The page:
Do You Have to Ask For Help?

© Can Stock Photo / andreykuzmin

Most people ask for help when they see no other choice. They ask when the price of helping is likely to be the highest, and when the skill of the helper needs to be the strongest. What happens is often that the help they find is too little, too late. That's hard on the person who needs the help and it's also hard on the helper. They might be reluctant to volunteer next time.

People have three obstacles to overcome before they ask for help. One is the fear that no one will want to help them. Two is the fear that no one will be able to help them. Three is the fear that they will be judged (and there will be repercussions) as incapable or weak. Let's take these one at a time, from the point of view of the person you will ask for help.

One: the fear that people won't want to help you.  The reality from the point of view of the people around you is likely to be that watching you struggle is painful. They might not want to help you, but they would probably rather help you than continue to have to deal with the influence your problem is having on them. You might doubt that your problems are influencing anyone else, but it won't take you long to make a list of people you wish would solve their problems so that they would stop having a negative impact on your mood, mindset or ability to get things done. Some of them will be people you love (so what you feel is empathy with their pain). Lots of them will be people who are somehow wired into your life and work. If they have an impact on you, it's likely you also have an impact on them.

Two: the fear that people won't be able to help you. If you wait long enough to ask for help, this will become true. Help requires that people have the skills to help. If you ask for help with a small problem, there will be lots of people with the skills to help. If you wait, there will be fewer people who have the skills to help and they will be harder to find (at a time when you have less energy for the search). From the point of view of the person giving the help, it's tough to help when the stakes are high and the price stretches past your confidence in your skills. It's hard to help when you don't know how and you know that the price of failure will be high. If you really need help, you're probably in touch with what that feels like. When you are drowning, you're scared that you are dragging down other people, people who trust you. The right answer is to ask long before you are drowning. Ask when there are lots of people with enough skills to be successful at helping you. People like to do things they are good at. Give them a chance to help when helping will feel like a win.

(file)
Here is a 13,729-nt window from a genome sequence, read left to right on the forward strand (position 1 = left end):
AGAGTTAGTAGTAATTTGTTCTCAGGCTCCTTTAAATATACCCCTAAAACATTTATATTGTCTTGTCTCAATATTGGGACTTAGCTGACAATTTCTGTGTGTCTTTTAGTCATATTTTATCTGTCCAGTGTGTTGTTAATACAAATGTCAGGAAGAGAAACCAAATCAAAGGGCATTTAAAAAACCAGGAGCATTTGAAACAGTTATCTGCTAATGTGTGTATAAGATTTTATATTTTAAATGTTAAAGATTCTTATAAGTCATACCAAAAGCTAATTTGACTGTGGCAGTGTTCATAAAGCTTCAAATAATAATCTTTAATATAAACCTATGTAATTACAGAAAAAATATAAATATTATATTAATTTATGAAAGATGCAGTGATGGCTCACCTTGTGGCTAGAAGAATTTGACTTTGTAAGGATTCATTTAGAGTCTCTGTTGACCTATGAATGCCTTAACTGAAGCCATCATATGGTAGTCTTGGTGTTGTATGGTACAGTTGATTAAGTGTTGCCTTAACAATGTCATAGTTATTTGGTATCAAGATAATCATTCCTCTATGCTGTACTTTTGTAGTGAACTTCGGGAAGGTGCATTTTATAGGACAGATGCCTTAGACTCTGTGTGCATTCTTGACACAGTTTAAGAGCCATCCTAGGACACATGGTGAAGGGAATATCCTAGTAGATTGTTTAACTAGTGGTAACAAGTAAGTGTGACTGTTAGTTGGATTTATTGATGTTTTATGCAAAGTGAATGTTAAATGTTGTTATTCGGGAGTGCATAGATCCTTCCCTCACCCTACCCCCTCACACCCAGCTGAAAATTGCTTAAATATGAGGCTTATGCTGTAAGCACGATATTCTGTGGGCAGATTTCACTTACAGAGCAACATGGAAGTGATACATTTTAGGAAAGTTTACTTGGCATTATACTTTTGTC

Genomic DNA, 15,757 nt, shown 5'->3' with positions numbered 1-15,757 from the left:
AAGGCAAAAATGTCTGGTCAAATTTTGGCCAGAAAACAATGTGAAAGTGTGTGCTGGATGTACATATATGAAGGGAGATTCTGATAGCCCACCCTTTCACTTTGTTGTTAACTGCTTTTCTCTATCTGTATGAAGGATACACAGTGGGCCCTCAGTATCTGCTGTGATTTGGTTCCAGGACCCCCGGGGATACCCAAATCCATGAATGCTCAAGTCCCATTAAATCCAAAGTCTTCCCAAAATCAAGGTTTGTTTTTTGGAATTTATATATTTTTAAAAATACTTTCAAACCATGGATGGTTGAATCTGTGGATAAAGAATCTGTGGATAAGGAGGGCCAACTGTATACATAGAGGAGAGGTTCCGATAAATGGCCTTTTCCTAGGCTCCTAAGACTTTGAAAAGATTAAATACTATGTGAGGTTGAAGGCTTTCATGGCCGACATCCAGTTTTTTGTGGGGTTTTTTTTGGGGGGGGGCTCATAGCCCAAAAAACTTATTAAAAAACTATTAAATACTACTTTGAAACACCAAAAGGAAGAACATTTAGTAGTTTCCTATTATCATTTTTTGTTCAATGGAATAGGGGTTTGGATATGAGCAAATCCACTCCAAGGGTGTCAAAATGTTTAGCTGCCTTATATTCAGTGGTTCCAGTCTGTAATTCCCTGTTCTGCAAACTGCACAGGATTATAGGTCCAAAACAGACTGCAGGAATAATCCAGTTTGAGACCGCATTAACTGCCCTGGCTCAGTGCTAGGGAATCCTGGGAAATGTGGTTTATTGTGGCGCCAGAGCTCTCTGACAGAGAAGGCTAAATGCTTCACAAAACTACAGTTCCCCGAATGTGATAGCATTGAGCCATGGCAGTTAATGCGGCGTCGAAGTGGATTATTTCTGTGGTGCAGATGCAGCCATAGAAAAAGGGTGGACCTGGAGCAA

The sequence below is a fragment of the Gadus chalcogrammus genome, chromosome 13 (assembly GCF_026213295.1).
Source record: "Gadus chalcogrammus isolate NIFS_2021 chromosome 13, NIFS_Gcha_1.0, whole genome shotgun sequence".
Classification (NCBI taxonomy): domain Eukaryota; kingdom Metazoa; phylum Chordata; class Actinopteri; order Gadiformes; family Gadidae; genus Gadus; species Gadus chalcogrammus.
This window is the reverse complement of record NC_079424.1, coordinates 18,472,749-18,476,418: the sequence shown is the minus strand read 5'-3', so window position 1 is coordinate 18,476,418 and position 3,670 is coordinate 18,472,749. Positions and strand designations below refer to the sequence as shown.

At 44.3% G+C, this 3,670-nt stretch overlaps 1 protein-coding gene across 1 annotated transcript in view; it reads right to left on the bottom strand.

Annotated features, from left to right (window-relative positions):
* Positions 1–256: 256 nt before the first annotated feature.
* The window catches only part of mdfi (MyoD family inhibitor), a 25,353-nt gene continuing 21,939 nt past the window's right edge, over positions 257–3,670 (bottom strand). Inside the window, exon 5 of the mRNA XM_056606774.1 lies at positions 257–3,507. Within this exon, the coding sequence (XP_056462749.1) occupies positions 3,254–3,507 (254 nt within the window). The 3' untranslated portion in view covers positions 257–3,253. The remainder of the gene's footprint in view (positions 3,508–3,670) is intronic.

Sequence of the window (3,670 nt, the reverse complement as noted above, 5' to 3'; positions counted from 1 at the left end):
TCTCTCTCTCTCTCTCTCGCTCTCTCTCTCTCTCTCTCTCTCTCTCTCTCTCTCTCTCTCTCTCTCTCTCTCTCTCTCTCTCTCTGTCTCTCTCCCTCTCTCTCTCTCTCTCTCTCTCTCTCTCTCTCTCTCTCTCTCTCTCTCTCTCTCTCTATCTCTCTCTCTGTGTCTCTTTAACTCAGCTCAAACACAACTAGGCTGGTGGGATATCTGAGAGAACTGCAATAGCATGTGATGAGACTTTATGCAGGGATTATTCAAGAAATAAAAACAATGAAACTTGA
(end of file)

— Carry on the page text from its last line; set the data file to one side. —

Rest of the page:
Three: the fear that people will judge you.  This is related to two. If you ask only when you are drowning and they feel threatened, people are likely to judge you. We judge our politicians because we are afraid that their failures will hurt us. We judge people closer to use because we are afraid they will pull us into the water with them. We need to separate from their pain so that it doesn't become our pain. If you wait until you're actually drowning, you probably won't be worried about this because you are desperate for help, whatever the cost. But you will have also created a real possibility that someone who tries to help won't have the skills or strengths that are necessary. If you ask for help regularly, reliably, before things become desperate, people have less to judge and less incentive to hold onto a judgment. They can't judge you for failing if you don't fail because you get help. They won't judge you (for long) for being weak if you use help to become strong. You see where this is going? 

Make a list of people you have judged weak because they asked for help. There are two possibilities. One is that the list is empty. The other is that there are people on the list who represent the struggles you have with yourself,  the fears you have that no one will want to help you or be able to help you. This is likely to be the case with all the people who will judge you for asking for help. They are actually trying to deal as best they can with their own fears. As those fears diminish, so will their ability to hold onto their judgment of you.

I have some ideas about how to find help when you need it, and ideas about how to get help without asking for it directly. But my best understanding of how human beings work is this: we work better in interaction with other people. If we ask for help before it's a crisis, before it's a judgment, before the stakes are super high, then people are likely to help because they will have the ability to help and the motivation to make things better for us so that we have a better influence on them.  If you're moving, keep moving. If you're slowing down, ask someone to give you a boost. Don't wait until you are up to your neck and sinking fast. Ask now.


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